Since our move to France, I’ve been revisiting my core values and desires, through journalling, and sometimes just by listening to my heart, to how I feel.
One of the reasons we chose this area is because we want to live life at a slower pace, and spend more time in nature.
Sustainability is also becoming more and more important for us, and living a holistic life in harmony with nature.
My husband and I follow a plant based diet, for the animals but also for the planet. We want to tread even more lightly on this beautiful Earth. We try to shop local, reduce our consumption, and avoid plastic as much as possible.
We dream of owning a house with some land, to grow our own fruit and vegetables, and flowers too.
In England I was lucky to have a couple of flower farms relatively close, and so it was easy to source seasonal flowers. Where I live now there are no flower farms, unfortunately, and I can only find the kind of flowers commercially grown and flown in – flowers with no soul, that don’t inspire me to take photos.
In line with my desire to tread more lightly on this beautiful planet, I’ve decided to try and grow some flowers, and photograph only seasonal flowers. I don’t know much about gardening, but I’m determined to learn, and I’ve already invested in a few books.
Last year I managed to grow my first café au lait dahlia. I only got a few blooms out of my plant, due to a few mistakes on my part, but the satisfaction of growing the dahlia was incredible, and inspired me to take photos again.
So I’ve been looking at the small garden we have, and planning what to plant for this year, so that I can have seasonal flowers to photograph.
I’ve planted tulips and other spring bulbs, ordered seeds, and some more dahlia tubers. I’m growing six David Austin roses in pots, and two French roses too.
My intention to photograph only seasonal flowers is in line with my desire for sustainability and slow living, which for me means taking the time to fully live the moment and appreciate the present, and notice the beauty of each season.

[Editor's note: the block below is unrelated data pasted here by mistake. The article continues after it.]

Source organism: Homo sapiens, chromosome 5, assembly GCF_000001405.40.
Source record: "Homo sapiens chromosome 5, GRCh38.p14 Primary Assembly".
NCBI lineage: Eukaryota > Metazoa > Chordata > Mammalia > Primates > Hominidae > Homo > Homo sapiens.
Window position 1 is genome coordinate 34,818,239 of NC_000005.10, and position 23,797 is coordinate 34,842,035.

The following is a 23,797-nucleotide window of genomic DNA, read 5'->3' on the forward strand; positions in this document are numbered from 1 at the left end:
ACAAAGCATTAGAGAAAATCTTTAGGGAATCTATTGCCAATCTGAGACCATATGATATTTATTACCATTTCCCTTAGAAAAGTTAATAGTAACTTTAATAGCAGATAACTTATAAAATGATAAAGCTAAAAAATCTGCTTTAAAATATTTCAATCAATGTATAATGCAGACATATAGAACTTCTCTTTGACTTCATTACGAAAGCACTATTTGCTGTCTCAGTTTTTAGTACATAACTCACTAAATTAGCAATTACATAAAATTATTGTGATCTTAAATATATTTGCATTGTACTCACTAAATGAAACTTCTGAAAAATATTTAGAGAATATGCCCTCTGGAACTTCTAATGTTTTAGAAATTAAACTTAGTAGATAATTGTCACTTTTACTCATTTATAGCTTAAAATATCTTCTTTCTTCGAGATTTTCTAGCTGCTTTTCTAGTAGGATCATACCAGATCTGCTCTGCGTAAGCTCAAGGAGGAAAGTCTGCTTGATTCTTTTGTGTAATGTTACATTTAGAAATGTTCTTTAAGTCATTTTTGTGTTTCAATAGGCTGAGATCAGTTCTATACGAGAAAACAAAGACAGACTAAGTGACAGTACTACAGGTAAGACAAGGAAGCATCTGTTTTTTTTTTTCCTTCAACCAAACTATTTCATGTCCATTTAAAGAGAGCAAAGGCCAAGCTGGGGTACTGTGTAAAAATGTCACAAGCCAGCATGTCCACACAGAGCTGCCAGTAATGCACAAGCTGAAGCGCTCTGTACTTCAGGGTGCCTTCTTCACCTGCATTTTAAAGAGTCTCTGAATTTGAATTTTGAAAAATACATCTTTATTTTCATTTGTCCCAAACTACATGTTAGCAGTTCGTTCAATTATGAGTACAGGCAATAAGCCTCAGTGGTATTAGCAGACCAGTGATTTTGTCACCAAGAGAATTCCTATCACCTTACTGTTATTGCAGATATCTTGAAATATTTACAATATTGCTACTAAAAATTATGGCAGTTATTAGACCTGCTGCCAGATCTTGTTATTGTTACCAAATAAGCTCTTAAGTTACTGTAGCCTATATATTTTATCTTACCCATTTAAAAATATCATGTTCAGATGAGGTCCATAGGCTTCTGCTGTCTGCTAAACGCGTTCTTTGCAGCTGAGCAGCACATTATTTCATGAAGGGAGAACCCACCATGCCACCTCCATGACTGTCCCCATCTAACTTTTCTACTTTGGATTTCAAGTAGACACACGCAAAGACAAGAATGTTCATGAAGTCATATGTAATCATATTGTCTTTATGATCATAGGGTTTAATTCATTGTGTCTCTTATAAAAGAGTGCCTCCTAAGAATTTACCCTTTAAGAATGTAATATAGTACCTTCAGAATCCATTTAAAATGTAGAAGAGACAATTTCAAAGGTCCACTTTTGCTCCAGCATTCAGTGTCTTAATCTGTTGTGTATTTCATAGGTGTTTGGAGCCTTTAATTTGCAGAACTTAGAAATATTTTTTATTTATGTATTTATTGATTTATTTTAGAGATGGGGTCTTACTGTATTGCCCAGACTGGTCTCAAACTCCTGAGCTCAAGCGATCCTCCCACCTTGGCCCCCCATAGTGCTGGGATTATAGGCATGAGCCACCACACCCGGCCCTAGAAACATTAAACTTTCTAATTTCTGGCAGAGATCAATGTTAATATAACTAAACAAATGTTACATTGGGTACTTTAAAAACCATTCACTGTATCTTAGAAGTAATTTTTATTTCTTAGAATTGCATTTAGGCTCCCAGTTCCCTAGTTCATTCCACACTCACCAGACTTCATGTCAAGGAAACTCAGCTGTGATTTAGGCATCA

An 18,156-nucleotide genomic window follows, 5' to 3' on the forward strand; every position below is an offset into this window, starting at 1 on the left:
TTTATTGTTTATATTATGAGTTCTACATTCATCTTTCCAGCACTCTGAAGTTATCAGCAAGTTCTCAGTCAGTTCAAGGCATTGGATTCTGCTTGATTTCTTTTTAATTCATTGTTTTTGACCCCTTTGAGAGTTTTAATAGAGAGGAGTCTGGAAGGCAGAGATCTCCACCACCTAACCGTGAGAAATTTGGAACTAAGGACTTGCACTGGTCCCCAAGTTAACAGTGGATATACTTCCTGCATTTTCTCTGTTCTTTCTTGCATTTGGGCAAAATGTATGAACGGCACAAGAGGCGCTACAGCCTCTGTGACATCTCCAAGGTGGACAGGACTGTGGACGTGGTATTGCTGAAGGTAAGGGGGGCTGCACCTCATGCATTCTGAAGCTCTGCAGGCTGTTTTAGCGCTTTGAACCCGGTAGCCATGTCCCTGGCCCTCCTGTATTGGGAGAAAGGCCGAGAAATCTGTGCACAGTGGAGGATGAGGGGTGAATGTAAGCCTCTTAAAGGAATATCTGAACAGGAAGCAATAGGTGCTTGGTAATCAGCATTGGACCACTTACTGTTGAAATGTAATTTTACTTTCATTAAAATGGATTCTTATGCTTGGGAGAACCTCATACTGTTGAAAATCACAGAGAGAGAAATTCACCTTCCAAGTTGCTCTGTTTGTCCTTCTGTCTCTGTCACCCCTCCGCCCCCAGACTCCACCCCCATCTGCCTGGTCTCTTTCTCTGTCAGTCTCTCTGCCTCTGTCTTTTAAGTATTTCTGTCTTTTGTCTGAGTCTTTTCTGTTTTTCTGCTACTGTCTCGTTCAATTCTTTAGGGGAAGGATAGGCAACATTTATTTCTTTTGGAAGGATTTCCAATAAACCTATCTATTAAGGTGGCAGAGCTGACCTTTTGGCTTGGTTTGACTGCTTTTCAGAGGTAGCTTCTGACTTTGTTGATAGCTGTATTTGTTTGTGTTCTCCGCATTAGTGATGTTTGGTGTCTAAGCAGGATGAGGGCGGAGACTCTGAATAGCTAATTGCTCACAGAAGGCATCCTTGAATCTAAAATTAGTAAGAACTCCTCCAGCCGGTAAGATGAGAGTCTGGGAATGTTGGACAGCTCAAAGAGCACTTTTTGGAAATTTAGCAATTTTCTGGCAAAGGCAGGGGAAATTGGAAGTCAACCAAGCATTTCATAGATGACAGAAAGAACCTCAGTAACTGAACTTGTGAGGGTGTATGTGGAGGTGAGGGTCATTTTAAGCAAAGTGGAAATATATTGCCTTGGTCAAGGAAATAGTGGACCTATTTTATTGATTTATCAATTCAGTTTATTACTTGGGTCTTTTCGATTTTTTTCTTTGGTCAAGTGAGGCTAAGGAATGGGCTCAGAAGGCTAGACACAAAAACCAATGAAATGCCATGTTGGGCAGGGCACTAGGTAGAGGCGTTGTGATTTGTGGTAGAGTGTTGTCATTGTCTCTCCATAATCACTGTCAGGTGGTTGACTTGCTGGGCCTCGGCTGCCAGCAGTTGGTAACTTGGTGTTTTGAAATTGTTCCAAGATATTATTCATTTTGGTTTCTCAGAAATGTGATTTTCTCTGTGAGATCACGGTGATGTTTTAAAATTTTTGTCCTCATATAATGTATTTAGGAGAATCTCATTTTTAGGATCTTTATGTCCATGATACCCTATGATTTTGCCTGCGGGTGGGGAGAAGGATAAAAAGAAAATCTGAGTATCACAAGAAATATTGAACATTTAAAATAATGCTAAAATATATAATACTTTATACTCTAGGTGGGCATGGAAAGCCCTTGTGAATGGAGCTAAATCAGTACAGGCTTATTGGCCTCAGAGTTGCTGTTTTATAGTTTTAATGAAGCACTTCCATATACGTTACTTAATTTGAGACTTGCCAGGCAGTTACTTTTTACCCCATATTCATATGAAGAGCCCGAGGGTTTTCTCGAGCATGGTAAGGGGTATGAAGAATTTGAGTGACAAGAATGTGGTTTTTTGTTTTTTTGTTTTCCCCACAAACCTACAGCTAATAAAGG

I’ve always disliked the way magazines often feature articles related to a month, sometimes even two months ahead. I don’t want to read about the Easter holidays in February, or Christmas in October.
I prefer to go slowly and appreciate each month as it is, without wishing it away, and rushing to the next one.
I want to savour the first bulbs poking their heads through the soil, the first blossom lacing the hedges. I want to treasure the first magnolia, the first blousy peony, the first rose…
I know that in winter there will be fewer flowers to play with and photograph, but that’s fine. It’s still possible to create lovely images with dried flowers, twigs, and seed heads.
Another thing I like about growing flowers is all the planning, pouring over seed catalogues, and trying to squeeze in one more plant in my small garden…the beautiful gift of anticipation and delayed gratification.
If you are a keen gardener and know of websites or apps that could help a novice like me, please let me know :)
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